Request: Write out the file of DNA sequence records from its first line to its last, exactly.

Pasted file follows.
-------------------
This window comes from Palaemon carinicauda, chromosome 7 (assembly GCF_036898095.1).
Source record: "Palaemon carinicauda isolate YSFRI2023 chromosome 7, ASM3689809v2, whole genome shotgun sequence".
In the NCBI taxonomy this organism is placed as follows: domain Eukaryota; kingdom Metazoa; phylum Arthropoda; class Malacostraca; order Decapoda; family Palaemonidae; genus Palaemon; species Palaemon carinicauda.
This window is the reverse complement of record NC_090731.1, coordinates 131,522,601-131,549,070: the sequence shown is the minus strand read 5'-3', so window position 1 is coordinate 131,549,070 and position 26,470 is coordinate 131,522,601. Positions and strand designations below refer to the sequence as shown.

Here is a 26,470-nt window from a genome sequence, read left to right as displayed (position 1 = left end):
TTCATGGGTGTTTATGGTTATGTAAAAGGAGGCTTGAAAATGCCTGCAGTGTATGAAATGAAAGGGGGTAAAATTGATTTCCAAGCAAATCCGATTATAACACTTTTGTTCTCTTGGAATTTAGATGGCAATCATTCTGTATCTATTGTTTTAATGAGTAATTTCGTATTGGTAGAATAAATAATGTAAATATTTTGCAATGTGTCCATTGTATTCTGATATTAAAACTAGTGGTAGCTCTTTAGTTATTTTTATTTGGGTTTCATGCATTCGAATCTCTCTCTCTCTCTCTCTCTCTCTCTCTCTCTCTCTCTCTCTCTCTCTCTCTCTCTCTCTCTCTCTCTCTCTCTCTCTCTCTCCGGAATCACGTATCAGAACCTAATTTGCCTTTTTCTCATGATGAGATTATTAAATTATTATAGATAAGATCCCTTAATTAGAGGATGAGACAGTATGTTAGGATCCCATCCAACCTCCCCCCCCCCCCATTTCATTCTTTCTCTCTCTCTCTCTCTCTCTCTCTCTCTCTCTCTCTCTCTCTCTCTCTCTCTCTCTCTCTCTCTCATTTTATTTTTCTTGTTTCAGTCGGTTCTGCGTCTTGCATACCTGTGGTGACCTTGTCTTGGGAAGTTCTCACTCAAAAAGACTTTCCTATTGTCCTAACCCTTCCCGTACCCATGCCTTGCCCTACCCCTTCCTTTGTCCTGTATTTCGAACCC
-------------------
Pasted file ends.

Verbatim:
This window comes from Palaemon carinicauda, chromosome 7 (assembly GCF_036898095.1).
Source record: "Palaemon carinicauda isolate YSFRI2023 chromosome 7, ASM3689809v2, whole genome shotgun sequence".
In the NCBI taxonomy this organism is placed as follows: domain Eukaryota; kingdom Metazoa; phylum Arthropoda; class Malacostraca; order Decapoda; family Palaemonidae; genus Palaemon; species Palaemon carinicauda.
This window is the reverse complement of record NC_090731.1, coordinates 131,522,601-131,549,070: the sequence shown is the minus strand read 5'-3', so window position 1 is coordinate 131,549,070 and position 26,470 is coordinate 131,522,601. Positions and strand designations below refer to the sequence as shown.

Here is a 26,470-nt window from a genome sequence, read left to right as displayed (position 1 = left end):
TTCATGGGTGTTTATGGTTATGTAAAAGGAGGCTTGAAAATGCCTGCAGTGTATGAAATGAAAGGGGGTAAAATTGATTTCCAAGCAAATCCGATTATAACACTTTTGTTCTCTTGGAATTTAGATGGCAATCATTCTGTATCTATTGTTTTAATGAGTAATTTCGTATTGGTAGAATAAATAATGTAAATATTTTGCAATGTGTCCATTGTATTCTGATATTAAAACTAGTGGTAGCTCTTTAGTTATTTTTATTTGGGTTTCATGCATTCGAATCTCTCTCTCTCTCTCTCTCTCTCTCTCTCTCTCTCTCTCTCTCTCTCTCTCTCTCTCTCTCTCTCTCTCTCTCTCTCTCTCTCCGGAATCACGTATCAGAACCTAATTTGCCTTTTTCTCATGATGAGATTATTAAATTATTATAGATAAGATCCCTTAATTAGAGGATGAGACAGTATGTTAGGATCCCATCCAACCTCCCCCCCCCCCCATTTCATTCTTTCTCTCTCTCTCTCTCTCTCTCTCTCTCTCTCTCTCTCTCTCTCTCTCTCTCTCTCTCTCTCTCTCATTTTATTTTTCTTGTTTCAGTCGGTTCTGCGTCTTGCATACCTGTGGTGACCTTGTCTTGGGAAGTTCTCACTCAAAAAGACTTTCCTATTGTCCTAACCCTTCCCGTACCCATGCCTTGCCCTACCCCTTCCTTTGTCCTGTATTTCGAACCC